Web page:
Armed conflicts, Human Rights, International Cooperation, Radical extremism, Violence

Norway must hold failed regime accountable

Mar 8 2021

By Anders Breidlid and Tomm Kristiansen (*)

Norway is a new member of the UN Security Council from January 1 2021 and will, according to the Norwegian Ministry of Foreign Affairs, “use the experience of decades of work for peace and reconciliation to be a bridge builder and seek solutions to the challenging conflicts that come at the Security Council table.”

In other words, conflict resolution stands out as one of the areas where Norway will engage most strongly. One of the countries where Norway is already heavily engaged is South Sudan, where Norway together with the United States and Britain form the troika pushing for a peace solution to the civil war in the country.

Norway has, from 2011 to 2019, provided NOK 4.8 billion in aid to a regime that the international community describes as corrupt and failed.

War and conflict for over 50 years

South Sudan gained its independence from Sudan in 2011 after a fractious civil war between northern Sudan with the National Congress Party and southern Sudan under the leadership of the Sudan People’s Liberation Movement (SPLM), a war that had lasted for more than 50 years.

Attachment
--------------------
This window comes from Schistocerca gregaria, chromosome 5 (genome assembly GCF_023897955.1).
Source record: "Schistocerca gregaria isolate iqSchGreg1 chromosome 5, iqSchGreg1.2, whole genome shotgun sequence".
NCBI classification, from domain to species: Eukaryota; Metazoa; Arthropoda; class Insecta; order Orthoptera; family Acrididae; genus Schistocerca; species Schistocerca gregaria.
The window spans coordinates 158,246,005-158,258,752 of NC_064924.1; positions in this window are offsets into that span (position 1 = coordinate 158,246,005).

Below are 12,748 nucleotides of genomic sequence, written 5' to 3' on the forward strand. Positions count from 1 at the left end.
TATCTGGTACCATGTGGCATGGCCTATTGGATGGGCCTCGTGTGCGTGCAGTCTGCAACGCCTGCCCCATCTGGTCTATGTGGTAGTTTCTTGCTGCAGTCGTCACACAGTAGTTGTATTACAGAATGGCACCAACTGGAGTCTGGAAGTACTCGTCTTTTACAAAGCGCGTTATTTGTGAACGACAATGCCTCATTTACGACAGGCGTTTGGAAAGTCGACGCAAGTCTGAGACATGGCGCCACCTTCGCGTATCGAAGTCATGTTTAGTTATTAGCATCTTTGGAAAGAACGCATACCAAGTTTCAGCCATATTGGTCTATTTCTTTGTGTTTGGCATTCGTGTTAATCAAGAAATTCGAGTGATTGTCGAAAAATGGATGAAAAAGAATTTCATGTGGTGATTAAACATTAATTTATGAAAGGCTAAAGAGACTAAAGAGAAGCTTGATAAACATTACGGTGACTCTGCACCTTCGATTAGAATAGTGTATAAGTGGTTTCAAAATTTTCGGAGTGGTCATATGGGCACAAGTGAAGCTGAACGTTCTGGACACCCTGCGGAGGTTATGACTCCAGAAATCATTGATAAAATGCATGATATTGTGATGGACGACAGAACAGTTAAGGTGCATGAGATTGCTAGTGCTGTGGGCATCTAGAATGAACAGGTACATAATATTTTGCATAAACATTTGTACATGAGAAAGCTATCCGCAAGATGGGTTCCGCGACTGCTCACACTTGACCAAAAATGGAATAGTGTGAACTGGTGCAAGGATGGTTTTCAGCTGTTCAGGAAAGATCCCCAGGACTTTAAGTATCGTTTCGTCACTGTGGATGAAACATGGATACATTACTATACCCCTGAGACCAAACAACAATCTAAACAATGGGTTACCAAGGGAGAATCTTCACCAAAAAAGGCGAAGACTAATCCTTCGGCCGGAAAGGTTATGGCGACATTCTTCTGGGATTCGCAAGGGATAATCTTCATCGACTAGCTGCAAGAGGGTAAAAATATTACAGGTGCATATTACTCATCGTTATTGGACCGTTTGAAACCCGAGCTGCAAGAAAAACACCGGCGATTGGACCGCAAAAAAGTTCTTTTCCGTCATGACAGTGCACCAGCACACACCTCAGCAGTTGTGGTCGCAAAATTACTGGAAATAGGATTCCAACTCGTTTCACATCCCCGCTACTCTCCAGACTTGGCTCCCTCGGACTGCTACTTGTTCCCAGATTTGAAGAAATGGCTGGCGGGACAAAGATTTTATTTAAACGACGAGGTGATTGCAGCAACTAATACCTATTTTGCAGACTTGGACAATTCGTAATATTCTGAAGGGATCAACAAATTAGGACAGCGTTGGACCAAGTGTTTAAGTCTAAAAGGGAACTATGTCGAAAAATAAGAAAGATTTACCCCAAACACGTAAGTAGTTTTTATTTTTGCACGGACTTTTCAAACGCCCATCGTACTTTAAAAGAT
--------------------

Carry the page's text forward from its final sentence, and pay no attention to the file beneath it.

Optimism was high on independence day on July 9, 2011, but the optimism was short-lived. As early as 2013, there was a full split within the government of South Sudan, and the split resulted in a full civil war within South Sudan between President Salva Kiir (who belongs to the largest ethnic group, the Dinkas, and who is the leader of the SPLM) and Vice President Riek Machar (from the Nuers and who formed the SPLM in Opposition).

Already a year after the conflict broke out, several thousand were dead and nearly two million people were displaced.

Both parties to the conflict targeted attacks on civilians: old people, women and children, and on hospitals, churches and on UN areas. The parties also attacked humanitarian aid supplies, and many cities were deserted after the attacks. The university town of Malakal in northern South Sudan, for example, was completely destroyed. Already a year after the conflict broke out, several thousand people were dead and nearly two million people were displaced.